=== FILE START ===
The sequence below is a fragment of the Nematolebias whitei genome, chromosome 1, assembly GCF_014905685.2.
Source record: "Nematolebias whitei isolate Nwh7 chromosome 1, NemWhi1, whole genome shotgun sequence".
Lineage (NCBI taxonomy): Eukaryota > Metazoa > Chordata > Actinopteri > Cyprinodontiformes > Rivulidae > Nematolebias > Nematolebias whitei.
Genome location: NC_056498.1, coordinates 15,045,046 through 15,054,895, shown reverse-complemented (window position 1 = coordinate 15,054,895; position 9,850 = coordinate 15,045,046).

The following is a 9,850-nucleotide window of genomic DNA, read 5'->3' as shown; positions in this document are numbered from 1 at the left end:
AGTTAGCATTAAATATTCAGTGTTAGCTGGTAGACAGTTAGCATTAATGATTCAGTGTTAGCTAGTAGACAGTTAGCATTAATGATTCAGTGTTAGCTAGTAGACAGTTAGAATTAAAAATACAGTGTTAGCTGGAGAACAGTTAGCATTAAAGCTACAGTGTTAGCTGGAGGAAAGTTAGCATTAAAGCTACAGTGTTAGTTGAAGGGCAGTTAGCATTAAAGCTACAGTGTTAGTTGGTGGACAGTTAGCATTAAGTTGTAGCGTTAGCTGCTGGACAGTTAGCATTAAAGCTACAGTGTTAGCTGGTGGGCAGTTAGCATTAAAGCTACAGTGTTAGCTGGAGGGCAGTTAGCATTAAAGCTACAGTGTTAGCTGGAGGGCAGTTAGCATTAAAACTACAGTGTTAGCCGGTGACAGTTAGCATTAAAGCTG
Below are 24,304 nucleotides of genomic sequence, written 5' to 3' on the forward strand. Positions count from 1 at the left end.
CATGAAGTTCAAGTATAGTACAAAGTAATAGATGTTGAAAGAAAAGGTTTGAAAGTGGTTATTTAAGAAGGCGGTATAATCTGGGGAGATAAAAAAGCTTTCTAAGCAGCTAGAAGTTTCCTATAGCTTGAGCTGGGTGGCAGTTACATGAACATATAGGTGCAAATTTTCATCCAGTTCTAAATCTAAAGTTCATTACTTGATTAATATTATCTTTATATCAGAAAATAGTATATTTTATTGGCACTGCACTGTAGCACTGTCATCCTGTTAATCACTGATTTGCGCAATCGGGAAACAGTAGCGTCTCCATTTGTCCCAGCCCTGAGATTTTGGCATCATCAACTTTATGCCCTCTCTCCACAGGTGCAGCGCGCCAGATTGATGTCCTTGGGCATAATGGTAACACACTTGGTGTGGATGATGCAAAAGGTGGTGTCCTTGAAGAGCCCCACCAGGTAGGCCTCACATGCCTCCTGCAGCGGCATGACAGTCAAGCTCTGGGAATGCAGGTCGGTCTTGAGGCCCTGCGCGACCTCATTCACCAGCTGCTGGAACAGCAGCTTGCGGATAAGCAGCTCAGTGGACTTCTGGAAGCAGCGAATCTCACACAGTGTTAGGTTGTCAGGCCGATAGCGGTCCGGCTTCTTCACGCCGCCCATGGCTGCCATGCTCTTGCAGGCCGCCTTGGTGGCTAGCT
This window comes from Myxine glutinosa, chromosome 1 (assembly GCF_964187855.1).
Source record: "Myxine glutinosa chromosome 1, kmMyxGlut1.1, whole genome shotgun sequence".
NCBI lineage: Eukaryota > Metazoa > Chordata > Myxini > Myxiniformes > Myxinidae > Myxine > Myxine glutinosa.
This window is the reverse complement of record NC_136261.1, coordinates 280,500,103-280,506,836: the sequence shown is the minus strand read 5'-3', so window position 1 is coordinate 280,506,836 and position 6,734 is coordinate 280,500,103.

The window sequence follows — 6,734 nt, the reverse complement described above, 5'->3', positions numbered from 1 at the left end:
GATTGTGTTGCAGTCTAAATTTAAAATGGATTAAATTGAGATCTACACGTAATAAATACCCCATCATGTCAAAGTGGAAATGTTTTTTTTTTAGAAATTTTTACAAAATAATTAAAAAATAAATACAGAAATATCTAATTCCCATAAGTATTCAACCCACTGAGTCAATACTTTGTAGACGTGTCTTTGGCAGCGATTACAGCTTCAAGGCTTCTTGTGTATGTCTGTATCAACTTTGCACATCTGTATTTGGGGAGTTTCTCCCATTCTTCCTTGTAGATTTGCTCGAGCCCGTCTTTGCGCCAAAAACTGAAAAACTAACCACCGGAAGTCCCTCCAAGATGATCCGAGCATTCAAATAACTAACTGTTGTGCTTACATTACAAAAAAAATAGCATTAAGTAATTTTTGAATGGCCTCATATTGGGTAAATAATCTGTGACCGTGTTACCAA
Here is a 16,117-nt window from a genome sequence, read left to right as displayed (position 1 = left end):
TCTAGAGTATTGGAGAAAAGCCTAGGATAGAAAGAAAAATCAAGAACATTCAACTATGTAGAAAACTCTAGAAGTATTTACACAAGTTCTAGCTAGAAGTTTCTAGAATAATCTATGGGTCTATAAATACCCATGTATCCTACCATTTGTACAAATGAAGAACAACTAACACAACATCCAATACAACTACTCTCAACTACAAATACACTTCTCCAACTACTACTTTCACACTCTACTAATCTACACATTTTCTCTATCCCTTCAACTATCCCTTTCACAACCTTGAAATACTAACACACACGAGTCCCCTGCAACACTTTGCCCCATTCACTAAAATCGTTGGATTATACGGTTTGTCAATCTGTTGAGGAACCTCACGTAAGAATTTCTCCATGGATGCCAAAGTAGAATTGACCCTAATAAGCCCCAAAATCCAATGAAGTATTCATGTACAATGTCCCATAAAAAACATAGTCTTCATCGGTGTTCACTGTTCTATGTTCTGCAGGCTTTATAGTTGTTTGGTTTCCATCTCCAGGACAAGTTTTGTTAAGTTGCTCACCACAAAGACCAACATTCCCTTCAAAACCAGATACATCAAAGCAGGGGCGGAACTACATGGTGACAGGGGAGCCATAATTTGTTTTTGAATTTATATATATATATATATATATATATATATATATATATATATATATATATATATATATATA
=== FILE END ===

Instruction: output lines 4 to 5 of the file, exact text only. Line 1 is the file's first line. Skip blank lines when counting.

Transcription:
Genome location: NC_056498.1, coordinates 15,045,046 through 15,054,895, shown reverse-complemented (window position 1 = coordinate 15,054,895; position 9,850 = coordinate 15,045,046).

The following is a 9,850-nucleotide window of genomic DNA, read 5'->3' as shown; positions in this document are numbered from 1 at the left end: